Thursday, April 29, 2010


I was nearly overcame with doubts this morning while going for my exercise. Out of nowhere I suddenly felt myself being worthless and I made a wrong choice by quitting my job and go solo.

Luckily my meditation training allowed me to catch those thinking and emotion in time so that I did not stayed too long in those negative thoughts.

I re-framed my thinking and is feeling much better now.

Sometime what we need is to really see things as it is and allow whatever feeling and emotion to rise up and just notice it.

Thumbs up for meditation.

Sunday, April 11, 2010

Acharya Godwin Samararatne

Here is another example of how the Deva 'helped' with my Dhamma training.

I must admit that I do not understand what Acharya Godwin wrote in his book "Meditation in Everyday Life" when I first read it. I was of the impression that his teaching was difficult to understand and apply.

Then I had my realization after my road trip and was fortunate enough to came across his books again (The Gentle Way of Buddhist Meditation). Now the timing was just right for Acharya Godwin's teaching to sunk into my coconut head.

Suddenly everything makes sense. On how:
1) We create suffering by having expectation. This was what I realized on my road trip.
2) How we create stories; being the prosecutor, judge, victim and defendant all in our head.

and many many more teaching that benefited me a lot.

I am going to quote one paragraph from his book (The Gentle Way of Buddhist Meditation) and I will suggest strongly that readers of this blog find out more about Acharya Godwin's teaching at:

A Wiki page on his life can be found here.

The Gentle Way of Buddhist Meditation

Topic: Emotions

"It is funny that this is how we use thoughts. Now, as we all know, from the time that we wake up in the morning up to the time that we go to sleep there are continuous thoughts going through our mind which never stop. If you become aware, if you become mindful of the thoughts that go through your mind, then you'll realize that most of the time the way we use thoughts is in this habit of giving plusses and minuses. So when you see this clearly, then the power that we have given to them may become less.

Then you realized that sometimes it is just an innocent thought that comes: Maybe the other person doesn't like me; maybe the other person is giving me minuses; maybe the other person think that I'm silly or ridiculous, and so on. So if you are mindful you'll realize it is just a thoughts that you're having; who knows whether that thought corresponds to any reality?

There is a strong imaginary aspect in our thoughts. This imaginary aspect and the realist are two different things. So with awareness, with mindfulness, exploring, investigating, this may become clear to us and this will help us to work with and handle such thoughts, and their power will become less."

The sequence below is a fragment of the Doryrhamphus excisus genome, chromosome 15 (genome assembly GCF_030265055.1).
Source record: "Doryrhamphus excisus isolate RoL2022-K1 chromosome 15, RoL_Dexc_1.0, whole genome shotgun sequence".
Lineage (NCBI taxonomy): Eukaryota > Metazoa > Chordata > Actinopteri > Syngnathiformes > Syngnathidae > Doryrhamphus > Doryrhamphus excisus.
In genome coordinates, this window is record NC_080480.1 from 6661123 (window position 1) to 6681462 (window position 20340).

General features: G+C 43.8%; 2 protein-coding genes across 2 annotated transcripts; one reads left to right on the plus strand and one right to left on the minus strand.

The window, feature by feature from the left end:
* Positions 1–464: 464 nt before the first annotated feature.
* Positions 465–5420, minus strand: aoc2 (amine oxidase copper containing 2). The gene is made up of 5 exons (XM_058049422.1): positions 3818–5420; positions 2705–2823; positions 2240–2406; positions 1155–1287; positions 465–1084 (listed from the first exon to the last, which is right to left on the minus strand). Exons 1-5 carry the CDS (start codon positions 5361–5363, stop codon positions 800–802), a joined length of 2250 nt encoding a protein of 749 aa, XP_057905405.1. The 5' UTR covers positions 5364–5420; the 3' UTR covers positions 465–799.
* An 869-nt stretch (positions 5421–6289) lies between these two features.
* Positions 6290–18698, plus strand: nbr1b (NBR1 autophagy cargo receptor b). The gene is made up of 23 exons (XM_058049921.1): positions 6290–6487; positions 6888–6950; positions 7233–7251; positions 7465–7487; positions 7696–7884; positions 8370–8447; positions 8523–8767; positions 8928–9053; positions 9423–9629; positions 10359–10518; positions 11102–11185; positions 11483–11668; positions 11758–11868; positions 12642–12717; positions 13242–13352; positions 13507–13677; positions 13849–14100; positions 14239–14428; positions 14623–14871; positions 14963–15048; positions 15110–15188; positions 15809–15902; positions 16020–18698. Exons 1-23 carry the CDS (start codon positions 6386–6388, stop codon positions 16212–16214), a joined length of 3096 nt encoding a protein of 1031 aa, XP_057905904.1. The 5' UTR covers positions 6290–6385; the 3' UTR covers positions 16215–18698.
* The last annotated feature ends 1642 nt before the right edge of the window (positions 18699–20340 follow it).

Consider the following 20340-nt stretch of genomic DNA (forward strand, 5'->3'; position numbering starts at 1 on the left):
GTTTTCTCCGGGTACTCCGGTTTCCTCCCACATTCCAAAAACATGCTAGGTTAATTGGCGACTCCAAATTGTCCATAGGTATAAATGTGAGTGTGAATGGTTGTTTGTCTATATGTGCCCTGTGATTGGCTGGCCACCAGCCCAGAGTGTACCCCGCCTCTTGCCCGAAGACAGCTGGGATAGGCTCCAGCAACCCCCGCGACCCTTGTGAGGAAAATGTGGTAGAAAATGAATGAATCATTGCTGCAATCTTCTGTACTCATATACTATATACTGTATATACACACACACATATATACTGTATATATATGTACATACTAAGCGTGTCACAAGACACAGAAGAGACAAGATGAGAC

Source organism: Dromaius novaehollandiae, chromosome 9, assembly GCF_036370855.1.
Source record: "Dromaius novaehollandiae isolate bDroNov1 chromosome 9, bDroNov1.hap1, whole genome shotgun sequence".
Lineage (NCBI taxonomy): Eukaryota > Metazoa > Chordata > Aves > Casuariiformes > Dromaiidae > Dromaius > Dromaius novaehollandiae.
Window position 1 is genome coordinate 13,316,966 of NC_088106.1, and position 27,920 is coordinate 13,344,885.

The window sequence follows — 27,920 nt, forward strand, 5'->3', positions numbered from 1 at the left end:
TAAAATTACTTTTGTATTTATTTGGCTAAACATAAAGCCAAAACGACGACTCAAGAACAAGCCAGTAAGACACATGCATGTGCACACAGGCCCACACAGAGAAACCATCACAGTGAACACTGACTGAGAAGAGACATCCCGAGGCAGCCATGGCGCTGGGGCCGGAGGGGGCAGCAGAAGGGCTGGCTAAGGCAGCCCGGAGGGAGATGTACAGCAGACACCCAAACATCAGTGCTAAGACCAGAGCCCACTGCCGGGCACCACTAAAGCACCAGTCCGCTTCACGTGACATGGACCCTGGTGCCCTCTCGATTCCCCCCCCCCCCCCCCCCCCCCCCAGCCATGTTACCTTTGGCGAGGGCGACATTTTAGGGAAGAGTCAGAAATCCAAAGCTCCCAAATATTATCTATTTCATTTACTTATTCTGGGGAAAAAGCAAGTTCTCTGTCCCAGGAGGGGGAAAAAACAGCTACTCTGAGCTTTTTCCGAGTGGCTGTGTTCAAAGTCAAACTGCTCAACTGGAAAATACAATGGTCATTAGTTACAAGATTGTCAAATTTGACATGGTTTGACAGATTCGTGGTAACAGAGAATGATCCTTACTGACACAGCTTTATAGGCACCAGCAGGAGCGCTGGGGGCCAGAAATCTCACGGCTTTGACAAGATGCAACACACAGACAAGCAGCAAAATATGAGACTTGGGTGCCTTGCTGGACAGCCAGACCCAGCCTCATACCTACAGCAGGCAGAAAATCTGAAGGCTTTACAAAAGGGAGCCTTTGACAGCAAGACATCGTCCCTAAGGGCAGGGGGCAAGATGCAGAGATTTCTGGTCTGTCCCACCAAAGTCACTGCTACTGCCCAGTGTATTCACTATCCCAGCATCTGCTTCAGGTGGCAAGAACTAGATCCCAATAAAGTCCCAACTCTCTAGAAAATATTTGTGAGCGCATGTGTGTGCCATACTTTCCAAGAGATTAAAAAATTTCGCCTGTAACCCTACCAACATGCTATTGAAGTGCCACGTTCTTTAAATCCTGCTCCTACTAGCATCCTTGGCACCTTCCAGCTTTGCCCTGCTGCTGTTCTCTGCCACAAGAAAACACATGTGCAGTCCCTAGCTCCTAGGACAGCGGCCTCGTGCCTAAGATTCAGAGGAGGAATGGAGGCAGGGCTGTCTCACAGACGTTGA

Management and the Dhamma

I believe in Deva. Now don't get me wrong thinking that I believe in a God-like entity but recent events does make this belief stronger. You see, whenever I have a problem somehow or rather I will come upon the solution in surprising ways and solve the issue.

In case, the readers have some misunderstanding about belief in Deva in Buddhism, please refer to this article by Venerable K. Sri Dhammananda Maha Thera on Belief in Deities (Devas)

One example is like the article below; I used to have a problem with people not getting back to me (either email or SMS), it make me think about all sorts of things. Maybe the person was busy, maybe she does not like me etc.

The article, while management based, did answer my question.
(1) That lack of respond bred insecurity;
(2) We fill up and create stories of why people don't respond.

What is so Dhamma about this is how we use our head on such situation when people do not respond to us.

It is interesting that Dhamma is all around us and all we need to do is listen and observe.

Below is a summary of the article, you can find the full article here.

3 Steps for Addressing the Uncertainty of Silence

Silence is the worst kind of feedback — it is ambiguous and generic. When you don't know why someone hasn't called you back or responded to your email, it is all too easy to assume the worst. Here are three steps to take if you're getting the silent treatment:

1. Accept that you don't know. Acknowledge that you don't know what the silence really means. Resist the temptation to fill in the blanks with your own insecurities.
2. Ask for clarity. Reach out to the person and ask him to tell you why he's not responding.
3. Believe the answer. Whatever the response — he was too busy, he forgot — don't read between the lines. Accept it as truth and move on.